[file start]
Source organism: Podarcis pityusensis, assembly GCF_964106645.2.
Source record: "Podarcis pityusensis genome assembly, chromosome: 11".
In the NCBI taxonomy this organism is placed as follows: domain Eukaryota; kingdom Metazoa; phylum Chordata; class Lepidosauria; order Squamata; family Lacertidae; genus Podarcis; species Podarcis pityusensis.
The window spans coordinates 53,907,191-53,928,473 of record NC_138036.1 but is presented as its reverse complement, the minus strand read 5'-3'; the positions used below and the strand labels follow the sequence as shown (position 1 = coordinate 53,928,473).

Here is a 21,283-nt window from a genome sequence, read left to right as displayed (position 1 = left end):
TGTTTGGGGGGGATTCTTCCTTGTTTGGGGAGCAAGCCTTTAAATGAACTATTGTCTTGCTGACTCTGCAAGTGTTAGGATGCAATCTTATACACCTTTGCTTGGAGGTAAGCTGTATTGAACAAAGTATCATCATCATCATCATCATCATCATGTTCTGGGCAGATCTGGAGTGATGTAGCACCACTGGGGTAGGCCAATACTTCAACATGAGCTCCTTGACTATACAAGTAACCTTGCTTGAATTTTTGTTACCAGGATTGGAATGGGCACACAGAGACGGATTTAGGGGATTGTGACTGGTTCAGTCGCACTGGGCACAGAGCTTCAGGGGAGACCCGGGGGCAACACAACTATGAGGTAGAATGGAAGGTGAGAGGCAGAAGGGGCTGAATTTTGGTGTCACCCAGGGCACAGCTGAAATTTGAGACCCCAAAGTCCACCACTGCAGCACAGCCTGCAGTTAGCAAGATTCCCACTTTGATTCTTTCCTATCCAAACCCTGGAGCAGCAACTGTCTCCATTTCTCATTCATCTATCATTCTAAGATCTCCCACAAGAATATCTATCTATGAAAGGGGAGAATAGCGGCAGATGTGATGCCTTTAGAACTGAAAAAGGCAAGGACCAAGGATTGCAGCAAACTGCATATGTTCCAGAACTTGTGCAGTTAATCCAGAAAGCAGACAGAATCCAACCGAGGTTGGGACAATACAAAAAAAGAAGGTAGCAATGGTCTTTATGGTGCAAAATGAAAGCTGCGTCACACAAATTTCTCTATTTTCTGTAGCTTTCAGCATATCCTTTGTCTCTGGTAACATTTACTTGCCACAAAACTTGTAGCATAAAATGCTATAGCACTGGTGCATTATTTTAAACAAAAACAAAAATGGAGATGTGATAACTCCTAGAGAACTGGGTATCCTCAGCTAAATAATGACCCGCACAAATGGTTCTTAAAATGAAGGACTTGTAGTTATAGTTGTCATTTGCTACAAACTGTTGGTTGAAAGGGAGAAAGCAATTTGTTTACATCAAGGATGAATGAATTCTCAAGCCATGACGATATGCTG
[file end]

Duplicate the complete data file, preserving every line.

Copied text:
Source organism: Podarcis pityusensis, assembly GCF_964106645.2.
Source record: "Podarcis pityusensis genome assembly, chromosome: 11".
In the NCBI taxonomy this organism is placed as follows: domain Eukaryota; kingdom Metazoa; phylum Chordata; class Lepidosauria; order Squamata; family Lacertidae; genus Podarcis; species Podarcis pityusensis.
The window spans coordinates 53,907,191-53,928,473 of record NC_138036.1 but is presented as its reverse complement, the minus strand read 5'-3'; the positions used below and the strand labels follow the sequence as shown (position 1 = coordinate 53,928,473).

Here is a 21,283-nt window from a genome sequence, read left to right as displayed (position 1 = left end):
TGTTTGGGGGGGATTCTTCCTTGTTTGGGGAGCAAGCCTTTAAATGAACTATTGTCTTGCTGACTCTGCAAGTGTTAGGATGCAATCTTATACACCTTTGCTTGGAGGTAAGCTGTATTGAACAAAGTATCATCATCATCATCATCATCATCATGTTCTGGGCAGATCTGGAGTGATGTAGCACCACTGGGGTAGGCCAATACTTCAACATGAGCTCCTTGACTATACAAGTAACCTTGCTTGAATTTTTGTTACCAGGATTGGAATGGGCACACAGAGACGGATTTAGGGGATTGTGACTGGTTCAGTCGCACTGGGCACAGAGCTTCAGGGGAGACCCGGGGGCAACACAACTATGAGGTAGAATGGAAGGTGAGAGGCAGAAGGGGCTGAATTTTGGTGTCACCCAGGGCACAGCTGAAATTTGAGACCCCAAAGTCCACCACTGCAGCACAGCCTGCAGTTAGCAAGATTCCCACTTTGATTCTTTCCTATCCAAACCCTGGAGCAGCAACTGTCTCCATTTCTCATTCATCTATCATTCTAAGATCTCCCACAAGAATATCTATCTATGAAAGGGGAGAATAGCGGCAGATGTGATGCCTTTAGAACTGAAAAAGGCAAGGACCAAGGATTGCAGCAAACTGCATATGTTCCAGAACTTGTGCAGTTAATCCAGAAAGCAGACAGAATCCAACCGAGGTTGGGACAATACAAAAAAAGAAGGTAGCAATGGTCTTTATGGTGCAAAATGAAAGCTGCGTCACACAAATTTCTCTATTTTCTGTAGCTTTCAGCATATCCTTTGTCTCTGGTAACATTTACTTGCCACAAAACTTGTAGCATAAAATGCTATAGCACTGGTGCATTATTTTAAACAAAAACAAAAATGGAGATGTGATAACTCCTAGAGAACTGGGTATCCTCAGCTAAATAATGACCCGCACAAATGGTTCTTAAAATGAAGGACTTGTAGTTATAGTTGTCATTTGCTACAAACTGTTGGTTGAAAGGGAGAAAGCAATTTGTTTACATCAAGGATGAATGAATTCTCAAGCCATGACGATATGCTG